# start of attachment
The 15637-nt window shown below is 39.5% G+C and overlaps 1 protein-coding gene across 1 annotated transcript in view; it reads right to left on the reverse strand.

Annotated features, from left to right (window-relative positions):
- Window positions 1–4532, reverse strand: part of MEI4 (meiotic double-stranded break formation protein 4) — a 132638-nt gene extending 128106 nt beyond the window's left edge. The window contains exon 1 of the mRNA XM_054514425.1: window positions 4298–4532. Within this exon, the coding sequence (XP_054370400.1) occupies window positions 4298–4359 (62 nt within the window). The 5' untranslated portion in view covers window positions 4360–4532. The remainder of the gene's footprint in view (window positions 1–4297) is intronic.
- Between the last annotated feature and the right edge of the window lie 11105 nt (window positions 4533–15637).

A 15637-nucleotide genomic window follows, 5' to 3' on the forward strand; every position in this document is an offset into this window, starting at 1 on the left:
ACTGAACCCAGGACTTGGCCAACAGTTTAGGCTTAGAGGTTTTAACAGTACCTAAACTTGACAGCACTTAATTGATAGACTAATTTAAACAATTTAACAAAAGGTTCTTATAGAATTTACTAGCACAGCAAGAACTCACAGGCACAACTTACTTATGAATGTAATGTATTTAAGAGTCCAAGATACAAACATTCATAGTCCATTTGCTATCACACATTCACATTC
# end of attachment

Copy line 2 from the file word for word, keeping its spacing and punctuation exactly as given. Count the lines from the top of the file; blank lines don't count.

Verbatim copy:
Annotated features, from left to right (window-relative positions):